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"And the stars are projectors, yeah, projecting our lives down to this planet Earth." - Modest Mouse


6.11.2004

The Corporation 

A new documentary is out called The Corporation which has been highly regarded and recommended. The corporation has become the dominant entity on the planet, wielding more power than the monarchy, the church, and governments. Indeed, they arguably control most world governments. Here are some bits from the film's website:
- In the mid-1800s the corporation emerged as a legal “person.“ Imbued with a “personality“ of pure self-interest, the next 100 years saw the corporation’s rise to dominance.

- To more precisely assess the “personality“ of the corporate “person,“ a checklist is employed, using actual diagnostic criteria of the World Health Organization and the DSM-IV, the standard diagnostic tool of psychiatrists and psychologists. The operational principles of the corporation give it a highly anti-social “personality”: It is self-interested, inherently amoral, callous and deceitful; it breaches social and legal standards to get its way; it does not suffer from guilt, yet it can mimic the human qualities of empathy, caring and altruism.

- The Corporation exists to create wealth, and even world disasters can be profit centers. Carlton Brown, a commodities trader, recounts with unabashed honesty the mindset of gold traders while the twin towers crushed their occupants. The first thing that came to their minds, he tells us, was: “How much is gold up?“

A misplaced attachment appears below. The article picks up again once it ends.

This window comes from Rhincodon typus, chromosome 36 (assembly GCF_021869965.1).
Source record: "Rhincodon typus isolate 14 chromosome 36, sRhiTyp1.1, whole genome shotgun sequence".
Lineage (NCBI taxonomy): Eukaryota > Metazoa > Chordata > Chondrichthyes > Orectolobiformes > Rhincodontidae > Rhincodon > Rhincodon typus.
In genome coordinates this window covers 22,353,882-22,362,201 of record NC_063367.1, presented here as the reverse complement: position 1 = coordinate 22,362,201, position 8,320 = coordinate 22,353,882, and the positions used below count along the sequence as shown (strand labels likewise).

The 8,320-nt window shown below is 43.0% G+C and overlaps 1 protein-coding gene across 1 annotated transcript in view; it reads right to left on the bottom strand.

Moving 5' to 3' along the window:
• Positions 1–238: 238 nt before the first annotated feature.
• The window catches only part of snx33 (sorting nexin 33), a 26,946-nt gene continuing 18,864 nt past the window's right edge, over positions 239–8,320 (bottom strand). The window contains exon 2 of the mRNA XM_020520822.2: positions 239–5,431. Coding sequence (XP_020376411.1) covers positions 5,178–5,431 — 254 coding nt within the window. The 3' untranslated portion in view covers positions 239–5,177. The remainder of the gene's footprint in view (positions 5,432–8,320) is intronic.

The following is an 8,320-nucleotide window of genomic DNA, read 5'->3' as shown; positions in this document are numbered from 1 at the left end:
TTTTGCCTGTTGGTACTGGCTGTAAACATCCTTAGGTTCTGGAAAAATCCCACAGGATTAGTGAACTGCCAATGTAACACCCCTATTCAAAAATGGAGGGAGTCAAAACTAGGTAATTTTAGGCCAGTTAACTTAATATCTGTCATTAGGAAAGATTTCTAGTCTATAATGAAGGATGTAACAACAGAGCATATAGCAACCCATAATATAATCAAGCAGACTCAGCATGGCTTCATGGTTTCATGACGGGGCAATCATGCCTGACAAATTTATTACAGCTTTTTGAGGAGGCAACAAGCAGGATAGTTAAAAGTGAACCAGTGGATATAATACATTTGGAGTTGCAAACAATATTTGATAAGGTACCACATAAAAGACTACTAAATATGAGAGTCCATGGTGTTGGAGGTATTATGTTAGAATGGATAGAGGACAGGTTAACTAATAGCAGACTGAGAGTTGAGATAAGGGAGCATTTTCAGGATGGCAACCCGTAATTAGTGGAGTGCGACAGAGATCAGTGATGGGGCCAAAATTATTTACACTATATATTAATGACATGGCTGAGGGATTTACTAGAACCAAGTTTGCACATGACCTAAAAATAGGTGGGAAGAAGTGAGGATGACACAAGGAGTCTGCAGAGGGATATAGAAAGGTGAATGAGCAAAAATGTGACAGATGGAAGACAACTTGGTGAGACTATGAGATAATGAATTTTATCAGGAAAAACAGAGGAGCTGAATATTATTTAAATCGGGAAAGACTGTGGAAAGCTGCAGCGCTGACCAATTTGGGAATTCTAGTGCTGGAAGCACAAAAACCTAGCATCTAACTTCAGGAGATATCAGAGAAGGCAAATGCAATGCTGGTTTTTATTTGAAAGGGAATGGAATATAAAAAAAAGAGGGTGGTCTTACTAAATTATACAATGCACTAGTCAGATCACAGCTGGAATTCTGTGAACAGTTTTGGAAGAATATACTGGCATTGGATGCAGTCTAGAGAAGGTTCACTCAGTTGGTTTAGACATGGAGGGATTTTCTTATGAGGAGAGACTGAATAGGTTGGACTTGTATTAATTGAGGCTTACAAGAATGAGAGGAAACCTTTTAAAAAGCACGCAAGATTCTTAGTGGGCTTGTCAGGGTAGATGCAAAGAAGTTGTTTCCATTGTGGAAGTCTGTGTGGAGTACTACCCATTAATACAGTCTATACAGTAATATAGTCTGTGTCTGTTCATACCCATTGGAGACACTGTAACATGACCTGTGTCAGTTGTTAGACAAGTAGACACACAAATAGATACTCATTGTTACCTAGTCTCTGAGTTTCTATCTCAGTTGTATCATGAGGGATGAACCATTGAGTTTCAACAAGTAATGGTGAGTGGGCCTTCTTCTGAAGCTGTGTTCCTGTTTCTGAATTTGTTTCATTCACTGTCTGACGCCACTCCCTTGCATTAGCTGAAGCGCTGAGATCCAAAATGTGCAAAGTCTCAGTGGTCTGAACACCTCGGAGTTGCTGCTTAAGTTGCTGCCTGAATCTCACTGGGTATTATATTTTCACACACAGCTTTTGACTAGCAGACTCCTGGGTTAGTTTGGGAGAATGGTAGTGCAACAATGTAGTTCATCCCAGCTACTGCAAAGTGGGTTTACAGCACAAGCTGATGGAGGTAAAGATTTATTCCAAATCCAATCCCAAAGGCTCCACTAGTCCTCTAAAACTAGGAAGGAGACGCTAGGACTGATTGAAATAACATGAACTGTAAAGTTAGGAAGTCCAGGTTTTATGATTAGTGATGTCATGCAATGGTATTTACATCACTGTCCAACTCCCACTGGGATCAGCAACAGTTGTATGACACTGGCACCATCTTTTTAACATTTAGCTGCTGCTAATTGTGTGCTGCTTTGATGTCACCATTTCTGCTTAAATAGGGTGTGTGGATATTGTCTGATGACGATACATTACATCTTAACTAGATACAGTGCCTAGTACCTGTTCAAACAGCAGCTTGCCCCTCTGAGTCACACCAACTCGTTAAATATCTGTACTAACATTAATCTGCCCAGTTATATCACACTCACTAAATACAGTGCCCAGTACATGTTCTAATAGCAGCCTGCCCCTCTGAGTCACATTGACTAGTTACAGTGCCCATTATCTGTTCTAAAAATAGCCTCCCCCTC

- You’d think that things like disasters, or the purity of childhood, or even milk, let alone water or air, would be sacred. But no. Corporations have no built-in limits on what, who or how much they can exploit for profit. In the fifteenth century, the enclosure movement began to put fences around public grazing lands so that they might be privately owned and exploited. Today, every molecule on the planet is up for grabs. In a bid to own it all, corporations are patenting animals, plants, even your DNA.

- The Initiative Corporation spends $22 billion worldwide placing its clients’ advertising in every imaginable—and some unimaginable—media. One new medium: very young children. Their “Nag Factor“ study dropped jaws in the world of child psychiatry. It was designed not to help parents cope with their children’s nagging, but to help corporations design their ads and promotions so that children would nag for their products more effectively. Initiative Vice President Lucy Hughes elaborates: “You can manipulate consumers into wanting, and therefore buying your products. It’s a game.“

- As global individuals take back local power, a growing re-invigoration of the concept of citizenship is taking root. It has the power to not only strip the corporation of its seeming omnipotence, but to create a feeling and an ideology of democracy that is much more than its mere institutional version.


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